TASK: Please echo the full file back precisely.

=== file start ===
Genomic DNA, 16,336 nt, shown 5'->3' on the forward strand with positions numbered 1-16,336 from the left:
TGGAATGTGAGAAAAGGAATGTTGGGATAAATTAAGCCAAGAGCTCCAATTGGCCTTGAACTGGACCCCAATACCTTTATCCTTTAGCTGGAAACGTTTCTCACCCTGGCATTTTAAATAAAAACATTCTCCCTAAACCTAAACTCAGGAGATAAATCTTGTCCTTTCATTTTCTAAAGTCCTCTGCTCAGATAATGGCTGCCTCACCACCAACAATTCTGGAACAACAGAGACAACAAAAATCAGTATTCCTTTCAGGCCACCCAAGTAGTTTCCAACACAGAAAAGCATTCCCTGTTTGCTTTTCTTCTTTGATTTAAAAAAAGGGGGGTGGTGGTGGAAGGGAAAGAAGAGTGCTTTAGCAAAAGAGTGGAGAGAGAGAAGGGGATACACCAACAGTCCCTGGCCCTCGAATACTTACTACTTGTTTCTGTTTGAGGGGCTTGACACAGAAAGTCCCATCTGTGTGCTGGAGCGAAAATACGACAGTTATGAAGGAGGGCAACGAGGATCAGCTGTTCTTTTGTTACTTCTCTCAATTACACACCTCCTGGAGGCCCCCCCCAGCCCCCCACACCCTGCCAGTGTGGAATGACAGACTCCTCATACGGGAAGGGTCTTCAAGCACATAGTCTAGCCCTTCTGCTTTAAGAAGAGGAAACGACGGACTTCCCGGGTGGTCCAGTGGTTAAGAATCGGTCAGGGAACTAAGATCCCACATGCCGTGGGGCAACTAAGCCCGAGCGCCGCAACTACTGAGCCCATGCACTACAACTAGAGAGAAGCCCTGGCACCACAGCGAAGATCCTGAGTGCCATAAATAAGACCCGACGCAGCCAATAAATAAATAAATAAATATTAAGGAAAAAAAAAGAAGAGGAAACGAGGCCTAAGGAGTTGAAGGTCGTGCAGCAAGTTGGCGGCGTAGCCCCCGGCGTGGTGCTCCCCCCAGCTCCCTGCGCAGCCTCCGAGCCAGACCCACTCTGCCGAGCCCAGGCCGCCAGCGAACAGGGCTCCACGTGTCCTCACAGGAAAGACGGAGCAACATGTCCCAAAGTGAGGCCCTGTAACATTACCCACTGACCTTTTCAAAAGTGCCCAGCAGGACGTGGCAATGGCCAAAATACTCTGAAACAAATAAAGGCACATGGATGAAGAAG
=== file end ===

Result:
Genomic DNA, 16,336 nt, shown 5'->3' on the forward strand with positions numbered 1-16,336 from the left:
TGGAATGTGAGAAAAGGAATGTTGGGATAAATTAAGCCAAGAGCTCCAATTGGCCTTGAACTGGACCCCAATACCTTTATCCTTTAGCTGGAAACGTTTCTCACCCTGGCATTTTAAATAAAAACATTCTCCCTAAACCTAAACTCAGGAGATAAATCTTGTCCTTTCATTTTCTAAAGTCCTCTGCTCAGATAATGGCTGCCTCACCACCAACAATTCTGGAACAACAGAGACAACAAAAATCAGTATTCCTTTCAGGCCACCCAAGTAGTTTCCAACACAGAAAAGCATTCCCTGTTTGCTTTTCTTCTTTGATTTAAAAAAAGGGGGGTGGTGGTGGAAGGGAAAGAAGAGTGCTTTAGCAAAAGAGTGGAGAGAGAGAAGGGGATACACCAACAGTCCCTGGCCCTCGAATACTTACTACTTGTTTCTGTTTGAGGGGCTTGACACAGAAAGTCCCATCTGTGTGCTGGAGCGAAAATACGACAGTTATGAAGGAGGGCAACGAGGATCAGCTGTTCTTTTGTTACTTCTCTCAATTACACACCTCCTGGAGGCCCCCCCCAGCCCCCCACACCCTGCCAGTGTGGAATGACAGACTCCTCATACGGGAAGGGTCTTCAAGCACATAGTCTAGCCCTTCTGCTTTAAGAAGAGGAAACGACGGACTTCCCGGGTGGTCCAGTGGTTAAGAATCGGTCAGGGAACTAAGATCCCACATGCCGTGGGGCAACTAAGCCCGAGCGCCGCAACTACTGAGCCCATGCACTACAACTAGAGAGAAGCCCTGGCACCACAGCGAAGATCCTGAGTGCCATAAATAAGACCCGACGCAGCCAATAAATAAATAAATAAATATTAAGGAAAAAAAAAGAAGAGGAAACGAGGCCTAAGGAGTTGAAGGTCGTGCAGCAAGTTGGCGGCGTAGCCCCCGGCGTGGTGCTCCCCCCAGCTCCCTGCGCAGCCTCCGAGCCAGACCCACTCTGCCGAGCCCAGGCCGCCAGCGAACAGGGCTCCACGTGTCCTCACAGGAAAGACGGAGCAACATGTCCCAAAGTGAGGCCCTGTAACATTACCCACTGACCTTTTCAAAAGTGCCCAGCAGGACGTGGCAATGGCCAAAATACTCTGAAACAAATAAAGGCACATGGATGAAGAAG